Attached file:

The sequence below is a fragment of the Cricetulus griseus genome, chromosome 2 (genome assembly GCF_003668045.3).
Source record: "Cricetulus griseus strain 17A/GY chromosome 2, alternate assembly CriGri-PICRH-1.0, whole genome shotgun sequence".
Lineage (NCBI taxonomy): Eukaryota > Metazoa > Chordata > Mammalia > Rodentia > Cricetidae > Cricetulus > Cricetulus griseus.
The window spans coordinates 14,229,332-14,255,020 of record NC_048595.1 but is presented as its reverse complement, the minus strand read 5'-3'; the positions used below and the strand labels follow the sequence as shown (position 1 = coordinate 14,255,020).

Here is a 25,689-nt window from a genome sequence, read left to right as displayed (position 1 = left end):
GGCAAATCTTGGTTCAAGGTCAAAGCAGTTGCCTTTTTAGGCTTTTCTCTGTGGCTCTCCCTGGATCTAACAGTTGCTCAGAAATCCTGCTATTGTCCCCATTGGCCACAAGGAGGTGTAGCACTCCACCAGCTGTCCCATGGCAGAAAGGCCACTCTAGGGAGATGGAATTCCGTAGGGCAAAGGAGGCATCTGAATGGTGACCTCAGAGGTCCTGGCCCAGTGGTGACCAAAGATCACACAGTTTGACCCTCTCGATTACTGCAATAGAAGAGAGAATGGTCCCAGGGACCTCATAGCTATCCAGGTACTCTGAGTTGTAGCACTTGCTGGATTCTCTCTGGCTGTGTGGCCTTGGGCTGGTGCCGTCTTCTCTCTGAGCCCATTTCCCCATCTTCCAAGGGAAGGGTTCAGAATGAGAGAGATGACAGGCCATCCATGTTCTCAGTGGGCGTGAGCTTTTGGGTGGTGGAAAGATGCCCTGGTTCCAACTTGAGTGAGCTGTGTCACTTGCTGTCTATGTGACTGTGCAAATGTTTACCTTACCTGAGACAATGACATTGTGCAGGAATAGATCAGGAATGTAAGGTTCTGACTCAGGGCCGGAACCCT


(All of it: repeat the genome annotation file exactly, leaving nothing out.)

The sequence below is a fragment of the Cricetulus griseus genome, chromosome 2 (genome assembly GCF_003668045.3).
Source record: "Cricetulus griseus strain 17A/GY chromosome 2, alternate assembly CriGri-PICRH-1.0, whole genome shotgun sequence".
Lineage (NCBI taxonomy): Eukaryota > Metazoa > Chordata > Mammalia > Rodentia > Cricetidae > Cricetulus > Cricetulus griseus.
The window spans coordinates 14,229,332-14,255,020 of record NC_048595.1 but is presented as its reverse complement, the minus strand read 5'-3'; the positions used below and the strand labels follow the sequence as shown (position 1 = coordinate 14,255,020).

Here is a 25,689-nt window from a genome sequence, read left to right as displayed (position 1 = left end):
GGCAAATCTTGGTTCAAGGTCAAAGCAGTTGCCTTTTTAGGCTTTTCTCTGTGGCTCTCCCTGGATCTAACAGTTGCTCAGAAATCCTGCTATTGTCCCCATTGGCCACAAGGAGGTGTAGCACTCCACCAGCTGTCCCATGGCAGAAAGGCCACTCTAGGGAGATGGAATTCCGTAGGGCAAAGGAGGCATCTGAATGGTGACCTCAGAGGTCCTGGCCCAGTGGTGACCAAAGATCACACAGTTTGACCCTCTCGATTACTGCAATAGAAGAGAGAATGGTCCCAGGGACCTCATAGCTATCCAGGTACTCTGAGTTGTAGCACTTGCTGGATTCTCTCTGGCTGTGTGGCCTTGGGCTGGTGCCGTCTTCTCTCTGAGCCCATTTCCCCATCTTCCAAGGGAAGGGTTCAGAATGAGAGAGATGACAGGCCATCCATGTTCTCAGTGGGCGTGAGCTTTTGGGTGGTGGAAAGATGCCCTGGTTCCAACTTGAGTGAGCTGTGTCACTTGCTGTCTATGTGACTGTGCAAATGTTTACCTTACCTGAGACAATGACATTGTGCAGGAATAGATCAGGAATGTAAGGTTCTGACTCAGGGCCGGAACCCT